maandag 2 januari 2012

Haruki Murakami - De olifant verdwijnt

Although I read The elephant vanishes in Dutch (De olifant verdwijnt), my review will be in English. This is because Gnoe and I wanted to review the book together. Somehow, we haven't managed to do so so far, we always seem to have too much to chat about :-)

The second bakery attack/De tweede broodjesroof
A great start to the Dutch version of "The elephant vanishes": "de tweede broodjesroof", a story about a newly wed couple that mysteriously wakes up in the middle of the night, starving. Of course they find nothing in their fridge but a few cans of beer, and while they drink their beer, the husband tells his wife about an remarkably similar hunger attack when he was young. On that occasion, he and his friend robbed a bakery to satisfy their hunger... or rather, they planned to rob a bakery. The baker told them they could take all the bread they wanted, if only they listened to a record of overtures by Wagner. The wife thinks that their present state is caused by the failure to rob the bakery in the past, and so, she deduces, they must rob another bakery to make amends. However, when they set out to do so, the only bakery they find is a McDonald's restaurant...
A true Murakami-story, in which food and love are in some way connected. The antagonist accepts without hesitation all the really strange things that happen to him. For instance, the fact that his wife happens to own a Remmington-rifle and the right type of ammo, does not seem to alarm him. Nor does the fact that she owns black ski-masks. How well does one know one's spouse, especially if you have been married only for a short period of time?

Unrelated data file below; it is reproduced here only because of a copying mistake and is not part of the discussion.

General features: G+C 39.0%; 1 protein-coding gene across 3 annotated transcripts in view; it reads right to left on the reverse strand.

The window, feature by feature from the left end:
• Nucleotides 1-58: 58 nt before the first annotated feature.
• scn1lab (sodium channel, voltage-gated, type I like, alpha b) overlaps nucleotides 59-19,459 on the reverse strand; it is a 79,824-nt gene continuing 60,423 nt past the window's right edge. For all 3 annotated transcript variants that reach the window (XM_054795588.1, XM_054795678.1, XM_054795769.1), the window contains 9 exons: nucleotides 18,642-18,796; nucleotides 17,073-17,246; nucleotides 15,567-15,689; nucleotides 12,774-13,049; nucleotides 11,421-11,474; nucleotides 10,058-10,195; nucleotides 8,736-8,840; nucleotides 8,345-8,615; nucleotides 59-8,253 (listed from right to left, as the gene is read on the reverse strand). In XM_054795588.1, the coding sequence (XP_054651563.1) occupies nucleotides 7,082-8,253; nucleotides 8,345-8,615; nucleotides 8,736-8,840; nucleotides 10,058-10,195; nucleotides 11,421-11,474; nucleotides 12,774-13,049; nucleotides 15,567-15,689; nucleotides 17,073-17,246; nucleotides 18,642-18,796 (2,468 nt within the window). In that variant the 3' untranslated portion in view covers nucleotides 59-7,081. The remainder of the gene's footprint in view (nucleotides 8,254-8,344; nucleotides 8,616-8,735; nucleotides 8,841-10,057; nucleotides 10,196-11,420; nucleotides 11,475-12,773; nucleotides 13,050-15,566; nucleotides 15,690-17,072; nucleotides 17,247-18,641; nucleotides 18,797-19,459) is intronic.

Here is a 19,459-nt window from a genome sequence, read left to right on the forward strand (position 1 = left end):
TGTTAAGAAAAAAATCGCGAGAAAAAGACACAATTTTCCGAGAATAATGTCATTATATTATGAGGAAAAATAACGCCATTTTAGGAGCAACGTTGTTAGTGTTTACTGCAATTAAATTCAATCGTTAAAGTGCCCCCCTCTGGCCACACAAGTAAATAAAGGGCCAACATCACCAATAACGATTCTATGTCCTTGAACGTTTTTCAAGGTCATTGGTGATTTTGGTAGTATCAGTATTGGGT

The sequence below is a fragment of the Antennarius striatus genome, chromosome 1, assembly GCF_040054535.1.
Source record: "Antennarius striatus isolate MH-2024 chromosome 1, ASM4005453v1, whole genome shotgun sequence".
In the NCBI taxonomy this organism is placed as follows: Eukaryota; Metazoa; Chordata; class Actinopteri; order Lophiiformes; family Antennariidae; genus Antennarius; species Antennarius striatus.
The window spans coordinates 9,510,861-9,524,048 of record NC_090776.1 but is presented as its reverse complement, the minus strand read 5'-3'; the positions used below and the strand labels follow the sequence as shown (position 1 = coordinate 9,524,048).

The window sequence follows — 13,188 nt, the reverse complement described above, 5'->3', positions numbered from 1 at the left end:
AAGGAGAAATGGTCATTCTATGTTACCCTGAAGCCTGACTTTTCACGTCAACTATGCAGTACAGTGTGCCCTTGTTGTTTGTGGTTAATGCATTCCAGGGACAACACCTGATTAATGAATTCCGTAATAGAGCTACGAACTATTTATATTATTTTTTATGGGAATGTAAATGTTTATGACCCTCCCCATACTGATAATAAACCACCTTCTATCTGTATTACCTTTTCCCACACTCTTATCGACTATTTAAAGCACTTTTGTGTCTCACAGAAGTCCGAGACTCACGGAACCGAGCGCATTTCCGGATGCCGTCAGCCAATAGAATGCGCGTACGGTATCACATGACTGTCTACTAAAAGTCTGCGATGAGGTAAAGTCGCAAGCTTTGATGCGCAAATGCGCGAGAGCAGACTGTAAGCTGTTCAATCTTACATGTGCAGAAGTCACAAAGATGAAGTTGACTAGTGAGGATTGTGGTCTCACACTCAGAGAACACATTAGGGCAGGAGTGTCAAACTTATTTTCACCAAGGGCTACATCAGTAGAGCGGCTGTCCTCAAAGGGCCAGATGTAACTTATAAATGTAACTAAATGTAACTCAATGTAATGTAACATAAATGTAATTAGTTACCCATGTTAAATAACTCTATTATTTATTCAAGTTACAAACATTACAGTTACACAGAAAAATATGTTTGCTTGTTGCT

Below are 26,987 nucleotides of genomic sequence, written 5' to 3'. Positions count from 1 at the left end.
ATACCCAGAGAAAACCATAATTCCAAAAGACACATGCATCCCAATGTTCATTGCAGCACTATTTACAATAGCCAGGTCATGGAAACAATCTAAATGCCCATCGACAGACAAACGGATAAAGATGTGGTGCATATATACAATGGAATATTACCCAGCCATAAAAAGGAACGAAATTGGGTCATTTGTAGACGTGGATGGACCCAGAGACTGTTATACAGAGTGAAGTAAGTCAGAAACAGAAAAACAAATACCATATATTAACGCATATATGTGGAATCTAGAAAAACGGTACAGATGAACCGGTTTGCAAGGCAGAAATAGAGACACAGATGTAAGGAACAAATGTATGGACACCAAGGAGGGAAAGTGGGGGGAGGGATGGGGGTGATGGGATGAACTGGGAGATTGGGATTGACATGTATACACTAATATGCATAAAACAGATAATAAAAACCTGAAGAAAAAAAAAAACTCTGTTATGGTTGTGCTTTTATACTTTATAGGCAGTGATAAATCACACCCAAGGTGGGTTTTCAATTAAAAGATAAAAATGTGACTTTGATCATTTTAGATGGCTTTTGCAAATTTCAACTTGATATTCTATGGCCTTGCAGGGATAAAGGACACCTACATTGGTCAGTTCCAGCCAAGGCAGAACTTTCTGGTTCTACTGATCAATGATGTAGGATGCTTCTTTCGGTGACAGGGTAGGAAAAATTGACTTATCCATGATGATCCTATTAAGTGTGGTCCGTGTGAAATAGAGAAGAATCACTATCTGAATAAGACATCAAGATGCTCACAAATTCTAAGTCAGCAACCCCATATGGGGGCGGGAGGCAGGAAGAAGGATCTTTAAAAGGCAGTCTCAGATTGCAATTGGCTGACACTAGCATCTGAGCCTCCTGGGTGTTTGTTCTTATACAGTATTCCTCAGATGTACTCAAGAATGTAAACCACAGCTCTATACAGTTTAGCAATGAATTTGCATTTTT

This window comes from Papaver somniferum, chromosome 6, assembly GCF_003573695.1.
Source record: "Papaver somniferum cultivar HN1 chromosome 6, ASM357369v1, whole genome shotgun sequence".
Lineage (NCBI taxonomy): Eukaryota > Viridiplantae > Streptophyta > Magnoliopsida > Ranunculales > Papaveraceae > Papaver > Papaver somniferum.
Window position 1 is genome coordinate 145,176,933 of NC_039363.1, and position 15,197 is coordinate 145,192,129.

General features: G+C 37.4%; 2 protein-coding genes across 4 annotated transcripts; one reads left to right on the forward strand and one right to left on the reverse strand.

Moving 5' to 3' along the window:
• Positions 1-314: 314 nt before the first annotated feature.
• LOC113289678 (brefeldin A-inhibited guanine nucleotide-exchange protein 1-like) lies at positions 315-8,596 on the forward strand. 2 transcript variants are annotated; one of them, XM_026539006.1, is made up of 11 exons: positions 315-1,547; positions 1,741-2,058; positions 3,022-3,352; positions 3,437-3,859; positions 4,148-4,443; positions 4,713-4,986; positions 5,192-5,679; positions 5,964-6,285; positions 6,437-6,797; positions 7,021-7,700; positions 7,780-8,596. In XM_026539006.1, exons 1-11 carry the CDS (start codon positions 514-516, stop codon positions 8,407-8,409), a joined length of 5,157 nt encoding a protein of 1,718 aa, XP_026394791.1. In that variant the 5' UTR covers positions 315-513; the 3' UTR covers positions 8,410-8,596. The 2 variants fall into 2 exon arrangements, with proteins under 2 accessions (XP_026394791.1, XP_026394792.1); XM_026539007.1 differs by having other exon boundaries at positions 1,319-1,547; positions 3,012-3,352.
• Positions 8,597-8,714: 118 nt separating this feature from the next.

TV People/TV People
Yet another great story! This one tells the story of a man, married for four years (in Maruakami's stories the number of years that the antagonists have been married is always mentioned and of importance). On sundays, he usually does nothing but feel awful. On a particular sunday however, while his wife is out with friends, and he is lying on the couch, suddenly three small persons walk in the door, carrying a tv. They install the tv and switch it on: it shows only a white screen. When his wife comes home, later that evening, she doesn't seem to notice anything out of the ordinary. The next day, the TV-People walk around his office, carrying yet another tv. Nobody seems to notice them. And after work, at home, the TV-people return whereas his wife doesn't.
Strange story, very Murakami-like. The disappearance of one's wife is a theme he has used before (Wind-up bird chronicles) and the TV-people reminded me of the Little People from 1q84...

The dancing dwarf/De dansende dwerg
In Murakami's world, the boundary between dream and reality is paper-thin...
The third story in the Dutch translation of The elephant vanishes is called "The dancing dwarf". A man dreams about a dwarf, dancing his socks off. The dwarf predicts that this is not just a dream, they will be meeting out in the woods, where the dwarf lives. And so will the man. The dwarf promises that the girl working at the same factory as the man that nobody ever impresses, will be impressed by him, through his dancing. The only thing he has to do is lend his body to the dwarf. And keep his mouth firmly shut throughout the whole dance. If he utters even a single sound, his body will become the dwarf's. Luckily, the man has been warned by one of his ancient colleagues. But even though he gets to keep his own body, the way in which he has danced has alarmed the authorities and he has to go live out in the woods. Just like the dwarf predicted...